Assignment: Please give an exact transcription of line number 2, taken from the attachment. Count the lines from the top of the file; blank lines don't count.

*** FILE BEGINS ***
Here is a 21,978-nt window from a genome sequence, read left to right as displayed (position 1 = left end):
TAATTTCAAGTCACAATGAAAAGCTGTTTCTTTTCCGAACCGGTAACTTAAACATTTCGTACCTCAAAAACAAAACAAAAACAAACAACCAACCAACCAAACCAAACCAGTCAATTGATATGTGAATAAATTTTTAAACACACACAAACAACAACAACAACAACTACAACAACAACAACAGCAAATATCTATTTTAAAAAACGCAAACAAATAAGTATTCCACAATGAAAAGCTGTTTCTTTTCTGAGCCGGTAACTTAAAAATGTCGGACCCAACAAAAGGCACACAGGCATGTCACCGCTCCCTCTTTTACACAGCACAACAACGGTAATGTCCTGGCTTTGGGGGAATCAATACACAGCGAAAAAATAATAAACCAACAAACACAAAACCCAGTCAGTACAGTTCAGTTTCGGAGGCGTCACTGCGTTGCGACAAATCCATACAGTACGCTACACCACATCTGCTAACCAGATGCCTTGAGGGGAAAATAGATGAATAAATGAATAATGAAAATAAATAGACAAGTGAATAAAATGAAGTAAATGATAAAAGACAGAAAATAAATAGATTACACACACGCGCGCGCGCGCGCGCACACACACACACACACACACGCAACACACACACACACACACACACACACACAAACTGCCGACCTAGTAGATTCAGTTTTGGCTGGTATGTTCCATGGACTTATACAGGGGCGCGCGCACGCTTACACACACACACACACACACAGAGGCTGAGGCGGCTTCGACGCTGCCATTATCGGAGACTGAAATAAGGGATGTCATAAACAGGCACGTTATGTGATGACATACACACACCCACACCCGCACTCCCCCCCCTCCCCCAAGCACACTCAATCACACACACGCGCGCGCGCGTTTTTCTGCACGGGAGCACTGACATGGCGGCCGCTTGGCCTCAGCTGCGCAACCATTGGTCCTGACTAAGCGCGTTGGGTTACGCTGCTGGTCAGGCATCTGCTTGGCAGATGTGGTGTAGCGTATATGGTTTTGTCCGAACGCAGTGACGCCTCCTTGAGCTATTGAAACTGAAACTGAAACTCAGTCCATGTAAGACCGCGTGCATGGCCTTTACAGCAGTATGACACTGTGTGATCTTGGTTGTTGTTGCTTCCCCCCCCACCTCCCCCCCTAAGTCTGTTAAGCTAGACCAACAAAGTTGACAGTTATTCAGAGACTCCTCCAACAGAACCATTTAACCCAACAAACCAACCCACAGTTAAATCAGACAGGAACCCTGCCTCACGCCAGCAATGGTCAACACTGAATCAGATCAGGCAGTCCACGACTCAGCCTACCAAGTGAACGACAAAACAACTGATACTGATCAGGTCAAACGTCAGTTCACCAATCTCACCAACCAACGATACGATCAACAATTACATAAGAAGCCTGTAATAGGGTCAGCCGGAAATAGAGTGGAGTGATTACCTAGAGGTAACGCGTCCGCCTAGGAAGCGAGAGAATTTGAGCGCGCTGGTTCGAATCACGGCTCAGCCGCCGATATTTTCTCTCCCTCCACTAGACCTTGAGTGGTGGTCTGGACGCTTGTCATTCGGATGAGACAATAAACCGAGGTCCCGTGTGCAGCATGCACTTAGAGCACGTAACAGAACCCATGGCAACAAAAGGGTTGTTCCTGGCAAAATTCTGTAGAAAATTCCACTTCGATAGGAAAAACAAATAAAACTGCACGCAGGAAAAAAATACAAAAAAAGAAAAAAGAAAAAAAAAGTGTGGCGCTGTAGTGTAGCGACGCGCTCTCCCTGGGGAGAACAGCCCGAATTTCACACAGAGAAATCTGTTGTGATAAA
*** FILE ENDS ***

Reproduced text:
TAATTTCAAGTCACAATGAAAAGCTGTTTCTTTTCCGAACCGGTAACTTAAACATTTCGTACCTCAAAAACAAAACAAAAACAAACAACCAACCAACCAAACCAAACCAGTCAATTGATATGTGAATAAATTTTTAAACACACACAAACAACAACAACAACAACTACAACAACAACAACAGCAAATATCTATTTTAAAAAACGCAAACAAATAAGTATTCCACAATGAAAAGCTGTTTCTTTTCTGAGCCGGTAACTTAAAAATGTCGGACCCAACAAAAGGCACACAGGCATGTCACCGCTCCCTCTTTTACACAGCACAACAACGGTAATGTCCTGGCTTTGGGGGAATCAATACACAGCGAAAAAATAATAAACCAACAAACACAAAACCCAGTCAGTACAGTTCAGTTTCGGAGGCGTCACTGCGTTGCGACAAATCCATACAGTACGCTACACCACATCTGCTAACCAGATGCCTTGAGGGGAAAATAGATGAATAAATGAATAATGAAAATAAATAGACAAGTGAATAAAATGAAGTAAATGATAAAAGACAGAAAATAAATAGATTACACACACGCGCGCGCGCGCGCGCACACACACACACACACACACGCAACACACACACACACACACACACACACACAAACTGCCGACCTAGTAGATTCAGTTTTGGCTGGTATGTTCCATGGACTTATACAGGGGCGCGCGCACGCTTACACACACACACACACACACAGAGGCTGAGGCGGCTTCGACGCTGCCATTATCGGAGACTGAAATAAGGGATGTCATAAACAGGCACGTTATGTGATGACATACACACACCCACACCCGCACTCCCCCCCCTCCCCCAAGCACACTCAATCACACACACGCGCGCGCGCGTTTTTCTGCACGGGAGCACTGACATGGCGGCCGCTTGGCCTCAGCTGCGCAACCATTGGTCCTGACTAAGCGCGTTGGGTTACGCTGCTGGTCAGGCATCTGCTTGGCAGATGTGGTGTAGCGTATATGGTTTTGTCCGAACGCAGTGACGCCTCCTTGAGCTATTGAAACTGAAACTGAAACTCAGTCCATGTAAGACCGCGTGCATGGCCTTTACAGCAGTATGACACTGTGTGATCTTGGTTGTTGTTGCTTCCCCCCCCACCTCCCCCCCTAAGTCTGTTAAGCTAGACCAACAAAGTTGACAGTTATTCAGAGACTCCTCCAACAGAACCATTTAACCCAACAAACCAACCCACAGTTAAATCAGACAGGAACCCTGCCTCACGCCAGCAATGGTCAACACTGAATCAGATCAGGCAGTCCACGACTCAGCCTACCAAGTGAACGACAAAACAACTGATACTGATCAGGTCAAACGTCAGTTCACCAATCTCACCAACCAACGATACGATCAACAATTACATAAGAAGCCTGTAATAGGGTCAGCCGGAAATAGAGTGGAGTGATTACCTAGAGGTAACGCGTCCGCCTAGGAAGCGAGAGAATTTGAGCGCGCTGGTTCGAATCACGGCTCAGCCGCCGATATTTTCTCTCCCTCCACTAGACCTTGAGTGGTGGTCTGGACGCTTGTCATTCGGATGAGACAATAAACCGAGGTCCCGTGTGCAGCATGCACTTAGAGCACGTAACAGAACCCATGGCAACAAAAGGGTTGTTCCTGGCAAAATTCTGTAGAAAATTCCACTTCGATAGGAAAAACAAATAAAACTGCACGCAGGAAAAAAATACAAAAAAAGAAAAAAGAAAAAAAAAGTGTGGCGCTGTAGTGTAGCGACGCGCTCTCCCTGGGGAGAACAGCCCGAATTTCACACAGAGAAATCTGTTGTGATAAA